As officers continued to talk to Branneman, he said there were four more dead — two in the car and two more at another residence in town.

A check of both residences and the car revealed that there were no casualties but also gave officers insights into the defendant’s state of mind.

At one point, Branneman was still claiming that his brother was dead, even though he had actually arrived at the scene.

“He kept telling me that Jeff was dead,” Hibler recalled, “and I said, ‘There’s Jeff right there.’ And he said, ‘No, Jeff’s dead.’”

While there was no further testimony at the hearing, the filing was supported by several witness statements as well as one from Branneman’s brother.

“I do not feel my brother should own or possess any firearm at least until he has shown no violent tendencies for at least five years,” Jeffery Branneman wrote. “If he was violent only because of a medical condition that was no fault of his own and can be cured, I believe he should be able to regain his rights after he is cured.

“If his violence was the result of a self-induced drug reaction,” the brother continued, “then he should never be able to own a gun again.”

Court documents also indicate that Jeffery Branneman told investigators he had taken his mother out of the home she shares with her younger son earlier on the day of the incident after finding Bradley “incoherent, confused, delusional.”

Bookwalter reminded everyone in the courtroom of the timeliness of this matter.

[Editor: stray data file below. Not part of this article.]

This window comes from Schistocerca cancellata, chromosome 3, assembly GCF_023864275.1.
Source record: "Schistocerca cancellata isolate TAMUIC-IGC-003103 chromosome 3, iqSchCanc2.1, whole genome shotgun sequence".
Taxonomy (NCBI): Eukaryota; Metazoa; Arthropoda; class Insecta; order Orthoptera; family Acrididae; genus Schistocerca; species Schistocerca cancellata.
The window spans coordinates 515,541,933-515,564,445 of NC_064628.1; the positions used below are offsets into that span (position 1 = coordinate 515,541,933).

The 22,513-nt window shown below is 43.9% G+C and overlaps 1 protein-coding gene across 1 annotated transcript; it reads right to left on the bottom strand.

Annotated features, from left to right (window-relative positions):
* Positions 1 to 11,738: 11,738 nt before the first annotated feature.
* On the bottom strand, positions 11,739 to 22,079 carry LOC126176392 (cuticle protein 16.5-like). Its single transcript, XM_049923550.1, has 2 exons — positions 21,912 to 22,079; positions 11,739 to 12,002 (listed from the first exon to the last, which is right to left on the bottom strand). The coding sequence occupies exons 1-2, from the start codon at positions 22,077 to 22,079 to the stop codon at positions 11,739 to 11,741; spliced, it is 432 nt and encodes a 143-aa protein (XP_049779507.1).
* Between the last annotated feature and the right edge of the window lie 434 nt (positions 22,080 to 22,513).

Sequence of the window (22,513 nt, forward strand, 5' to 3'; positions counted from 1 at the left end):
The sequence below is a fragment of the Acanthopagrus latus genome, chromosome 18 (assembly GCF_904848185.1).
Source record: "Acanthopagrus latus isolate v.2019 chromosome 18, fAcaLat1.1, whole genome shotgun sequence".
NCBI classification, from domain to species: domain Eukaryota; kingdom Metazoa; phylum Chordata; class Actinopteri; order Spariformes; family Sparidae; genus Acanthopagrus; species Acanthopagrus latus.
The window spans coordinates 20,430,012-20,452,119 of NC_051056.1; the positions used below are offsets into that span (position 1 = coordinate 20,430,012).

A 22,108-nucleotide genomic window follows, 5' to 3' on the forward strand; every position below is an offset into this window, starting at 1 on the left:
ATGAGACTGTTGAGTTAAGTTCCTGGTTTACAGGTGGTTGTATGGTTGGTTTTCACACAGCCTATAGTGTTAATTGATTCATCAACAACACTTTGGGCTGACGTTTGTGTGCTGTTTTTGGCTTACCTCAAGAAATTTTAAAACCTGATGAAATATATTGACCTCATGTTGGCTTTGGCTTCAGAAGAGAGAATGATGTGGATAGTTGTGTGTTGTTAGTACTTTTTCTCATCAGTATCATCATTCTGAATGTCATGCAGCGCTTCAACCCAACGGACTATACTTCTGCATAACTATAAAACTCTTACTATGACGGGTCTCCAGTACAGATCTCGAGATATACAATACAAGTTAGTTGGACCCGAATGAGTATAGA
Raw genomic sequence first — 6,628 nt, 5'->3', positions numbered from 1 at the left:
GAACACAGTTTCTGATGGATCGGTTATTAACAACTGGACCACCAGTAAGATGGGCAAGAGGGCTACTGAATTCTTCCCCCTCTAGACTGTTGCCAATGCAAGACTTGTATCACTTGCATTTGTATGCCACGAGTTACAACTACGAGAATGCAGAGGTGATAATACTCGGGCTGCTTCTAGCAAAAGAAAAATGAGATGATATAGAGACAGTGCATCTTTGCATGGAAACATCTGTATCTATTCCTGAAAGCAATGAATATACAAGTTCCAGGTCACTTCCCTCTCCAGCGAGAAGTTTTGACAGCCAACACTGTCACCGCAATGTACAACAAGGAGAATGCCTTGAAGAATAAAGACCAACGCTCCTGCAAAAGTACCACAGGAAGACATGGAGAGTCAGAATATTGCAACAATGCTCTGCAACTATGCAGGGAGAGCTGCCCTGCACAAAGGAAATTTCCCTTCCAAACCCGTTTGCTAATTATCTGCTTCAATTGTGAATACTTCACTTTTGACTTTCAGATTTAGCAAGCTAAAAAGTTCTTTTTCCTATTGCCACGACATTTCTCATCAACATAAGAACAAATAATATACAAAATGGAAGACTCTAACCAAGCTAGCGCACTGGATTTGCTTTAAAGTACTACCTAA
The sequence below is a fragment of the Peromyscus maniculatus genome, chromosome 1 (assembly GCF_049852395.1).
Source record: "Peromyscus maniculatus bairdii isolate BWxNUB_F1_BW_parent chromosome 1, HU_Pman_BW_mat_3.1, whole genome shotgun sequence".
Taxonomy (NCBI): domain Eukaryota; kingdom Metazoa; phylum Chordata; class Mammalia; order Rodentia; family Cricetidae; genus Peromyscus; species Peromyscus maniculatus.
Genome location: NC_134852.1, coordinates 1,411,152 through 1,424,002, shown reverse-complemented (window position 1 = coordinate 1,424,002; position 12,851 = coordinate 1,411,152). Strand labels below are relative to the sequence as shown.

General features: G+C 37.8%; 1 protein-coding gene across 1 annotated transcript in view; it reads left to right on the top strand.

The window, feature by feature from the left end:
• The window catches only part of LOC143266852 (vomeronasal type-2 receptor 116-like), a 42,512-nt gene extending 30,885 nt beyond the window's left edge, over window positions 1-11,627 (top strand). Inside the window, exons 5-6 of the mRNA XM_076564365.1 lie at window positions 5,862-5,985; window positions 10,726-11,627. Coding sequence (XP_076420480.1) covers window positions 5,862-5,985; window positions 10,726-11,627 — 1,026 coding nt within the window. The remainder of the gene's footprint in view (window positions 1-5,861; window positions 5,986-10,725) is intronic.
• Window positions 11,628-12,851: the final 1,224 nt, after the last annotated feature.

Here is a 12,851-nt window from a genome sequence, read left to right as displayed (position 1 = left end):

“It’s a rather topical issue right now, your honor,” Bookwalter said.

The prosecutor was referring to the April 18 shooting at a FedEx Ground facility in Indianapolis, in which 19-year-old Brandon Hole killed eight others before taking his own life.

There had been previous signs of trouble with Hole and authorities invoked the state’s Red Flag Law — named for slain Indianapolis Police Officer Jake Laird — to seize Hole’s shotgun.

Unfortunately, the matter was taken no further and Hole was able to legally purchase the guns used in the FedEx tragedy.

Putnam County officials plan to take things further with Branneman.

Judge Kirtley explained that Wednesday’s hearing is only a first step, the next of which will be a Wednesday, May 26 evidentiary hearing.

“I did review the file before I came in,” Kirtley said. “There has been a sufficient showing for probable cause for the firearm retention that’s been set out in the petition.”